BEDE. (ubi sup.) Let no one, however, suppose that the putting of John in prison took place immediately after the forty days’ temptation and the fast of the Lord; for whosoever reads the Gospel of John will find, that the Lord taught many things before the putting of John in prison, and also did many miracles; for you have in his Gospel, This beginning of miracles did Jesus; (John 2:11) and afterwards, for John was not yet cast into prison. (John 3:24) Now it is said, that when John read the books of Matthew, Mark, and Luke, he approved indeed the text of the history, and affirmed that they had spoken truth, but said that they had composed the history of only one year after John was cast into prison, in which year also he suffered. Passing over then the year of which the transactions had been published by the three others, he related the events of the former period, before John was cast into prison. When therefore Mark had said that Jesus came into Galilee, preaching the Gospel of the kingdom, he subjoins, saying, Since the time is fulfilled, &c.

PSEUDO-CHRYSOSTOM. (Vict. Ant. Cat. in Marc.) Since then the time was fulfilled, when the fulness of time was come, and God sent his Son, it was fitting that the race of man should obtain the last dispensation of God. And therefore he says, for the kingdom of heaven is at hand. (Orig. in Matt. tom. x. 14. v. Orig. de Orat. 25, 26. in Matt. t. 12 14). But the kingdom of God is essentially the same as the kingdom of heaven, though they differ in idea. For by the kingdom of God is to be understood that in which God reigns; (non occ. v. Chrys, in Matt. Hom. 19. in c. 6:9.). and this in truth is in the region of the living, where, seeing God face to face, they will abide in the good things now promised to them; whether by this region one chooses to understand Love, or some other confirmatione of those who put on the likeness of things above, which are signified by the heavens. () For it is clear enough that the kingdom of God is confined neither by place nor by time.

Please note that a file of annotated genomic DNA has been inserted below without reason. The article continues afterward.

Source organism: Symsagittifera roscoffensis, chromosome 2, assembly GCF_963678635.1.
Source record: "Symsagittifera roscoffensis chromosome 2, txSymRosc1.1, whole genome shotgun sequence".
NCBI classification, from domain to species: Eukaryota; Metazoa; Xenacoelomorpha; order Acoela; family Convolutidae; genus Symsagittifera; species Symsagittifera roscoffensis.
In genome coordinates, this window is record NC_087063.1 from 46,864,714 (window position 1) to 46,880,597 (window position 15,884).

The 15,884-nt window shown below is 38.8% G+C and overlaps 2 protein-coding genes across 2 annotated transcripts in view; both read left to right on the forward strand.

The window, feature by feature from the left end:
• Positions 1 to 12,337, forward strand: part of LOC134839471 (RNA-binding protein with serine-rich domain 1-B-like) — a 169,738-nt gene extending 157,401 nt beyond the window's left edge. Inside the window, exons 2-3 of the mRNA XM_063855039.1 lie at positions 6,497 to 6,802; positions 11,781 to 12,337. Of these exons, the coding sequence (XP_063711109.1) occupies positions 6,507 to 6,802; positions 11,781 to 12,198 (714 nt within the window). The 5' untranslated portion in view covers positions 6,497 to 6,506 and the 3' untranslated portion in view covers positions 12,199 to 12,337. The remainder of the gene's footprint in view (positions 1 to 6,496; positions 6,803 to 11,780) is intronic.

THEOPHYLACT. Or else, the Lord means that the time of the Law is completed; as if He said, Up to this time the Law was at work; from this time the kingdom of God will work, that is, a conversation according to the Gospel, which is with reason likened to the kingdom of heaven. For when you see a man clothed in flesh living according to the Gospel, do you not say that he has the kingdom of heaven, which is not meat and drink, but righteousness and peace and joy in the Holy Ghost? (Rom. 14:17)

The next word is, Repent.

PSEUDO-JEROME. For he must repent, who would keep close to eternal good, that is, to the kingdom of God. For he who would have the kernel, breaks the shell; the sweetness of the apple makes up for the bitterness of its root; the hope of gain makes the dangers of the sea pleasant; the hope of health takes away from the painfulness of medicine. They are able worthily to proclaim the preaching of Christ who have deserved to attain to the reward of forgiveness; and therefore after He has said, Repent, He subjoins, and believe the Gospel. For unless ye have believed, ye shall not understand.

BEDE. (ubi sup.) Repent, therefore, and believe; that is, renounce dead works; for of what use is believing without good works? The merit of good works does not, however, bring to faith, but faith begins, that good works may follow.

SOURCE: eCatholic 2000Commentary in public domain.